Demystifying palliative care

The Teresa Dellar palliative care residence, a place to make peace with the great unknown

Courtesy Teresa Dellar palliative care residence

Inside a palliative care residence, Laurence Najar speaks with her mother Marguerite, allowing her to share feelings and words they'd never exchanged before; unusual given that her mother is in an irreversible coma, but not unusual for the Teresa Dellar palliative care residence.

The residence fosters an essence of home, as families are gathered, laughing and chatting in cozy living rooms. The residence mirrors that of an ecosystem where everyone, including the patients and their loved ones, come together to make a plan that suits them best. 

Palliative care is a medical discipline aimed at improving the quality of life for patients with serious–often terminal– illnesses. It primarily addresses pain management, symptom control, and emotional and spiritual support. According to the World Health Organization, most adults in need of palliative care have chronic diseases such as cardiovascular diseases, cancer, chronic respiratory diseases, but also kidney failure or dementia.

Even if palliative care is a crucial part of integrated, people-centered health services, it stands out from other medical services. Unlike traditional medical care, which typically aims to restore health, palliative care stands as a unique branch where patients are admitted with the understanding that their condition is irreversible and that their health will not advance but deteriorate. 

“You enter a unique type of service, where well-being and joy are, surprisingly, everywhere. Hospitals are usually clinical, cold and gloomy places, palliative care is different,” said Laurence Najar, talking about the residence where her mother, Marguerite Najar, who underwent palliative care last November.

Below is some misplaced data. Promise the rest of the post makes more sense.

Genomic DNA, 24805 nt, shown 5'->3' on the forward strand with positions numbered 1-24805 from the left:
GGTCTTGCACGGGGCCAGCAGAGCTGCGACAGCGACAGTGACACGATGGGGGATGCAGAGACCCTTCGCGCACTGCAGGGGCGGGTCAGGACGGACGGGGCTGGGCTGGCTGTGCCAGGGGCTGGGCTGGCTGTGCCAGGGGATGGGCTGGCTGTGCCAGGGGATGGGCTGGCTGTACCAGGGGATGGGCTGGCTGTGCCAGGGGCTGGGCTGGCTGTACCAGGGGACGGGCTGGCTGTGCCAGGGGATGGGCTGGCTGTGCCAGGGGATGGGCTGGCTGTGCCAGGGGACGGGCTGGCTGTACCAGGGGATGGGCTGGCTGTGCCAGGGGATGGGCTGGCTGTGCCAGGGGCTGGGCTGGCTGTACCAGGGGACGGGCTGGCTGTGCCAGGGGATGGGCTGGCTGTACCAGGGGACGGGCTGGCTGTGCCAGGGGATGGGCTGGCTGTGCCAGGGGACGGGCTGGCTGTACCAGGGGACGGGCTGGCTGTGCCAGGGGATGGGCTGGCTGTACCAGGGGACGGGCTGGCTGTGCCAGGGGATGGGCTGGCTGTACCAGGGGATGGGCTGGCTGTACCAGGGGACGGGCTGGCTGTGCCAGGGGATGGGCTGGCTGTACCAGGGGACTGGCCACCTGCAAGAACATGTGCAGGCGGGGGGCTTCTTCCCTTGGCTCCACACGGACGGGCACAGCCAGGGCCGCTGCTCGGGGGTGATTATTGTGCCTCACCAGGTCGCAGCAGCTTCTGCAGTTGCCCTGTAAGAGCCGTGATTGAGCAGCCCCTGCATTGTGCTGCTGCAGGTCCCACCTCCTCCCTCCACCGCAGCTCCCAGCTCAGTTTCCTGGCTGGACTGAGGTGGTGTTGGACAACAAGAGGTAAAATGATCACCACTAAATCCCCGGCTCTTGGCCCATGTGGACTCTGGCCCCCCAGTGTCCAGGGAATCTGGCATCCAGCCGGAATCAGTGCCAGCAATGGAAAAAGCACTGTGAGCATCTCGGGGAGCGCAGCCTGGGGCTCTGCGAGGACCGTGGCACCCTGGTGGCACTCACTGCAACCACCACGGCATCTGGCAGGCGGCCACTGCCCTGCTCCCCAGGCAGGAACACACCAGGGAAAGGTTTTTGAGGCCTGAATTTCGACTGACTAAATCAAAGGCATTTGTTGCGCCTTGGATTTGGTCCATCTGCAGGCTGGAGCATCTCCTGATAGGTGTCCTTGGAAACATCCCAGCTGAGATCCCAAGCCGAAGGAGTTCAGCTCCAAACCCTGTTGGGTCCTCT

Najar’s mother suffered a stroke in 2016 and another in 2022. She was left severely disabled. Her condition worsened, and her electroencephalogram revealed substantial brain damage. She lost consciousness permanently and lost the ability to speak or move again. Her doctors declared her brain dead, and they decided that transitioning her into palliative care was the most compassionate choice for her and her family.

Because palliative illnesses are incurable, end-of-life care can be associated with suffering, dread and loss. For Dale Weil, executive director of the Teresa Dellar residence, it's the opposite:  “People don't come here to die, they come here to live until they die, and our job is to make their life as good as possible based on what’s important for them.”

At the palliative care residence, the staff doesn’t just look after patients, they also give families the essential support they need during tough times. Given the limited time remaining for their loved ones, families find themselves spending significant portions of their weeks at the residence. The residence focuses on establishing a sanctuary where families feel safe and places significant emphasis on supporting them as they navigate their loved one's final moments.

“We’re dealing with death and dying all the time, but we’re also dealing with living to the fullest. I think it's a privilege to be able to help people at this time of their lives and make the grieving that goes on for those who stay afterward, easier,” Weil said.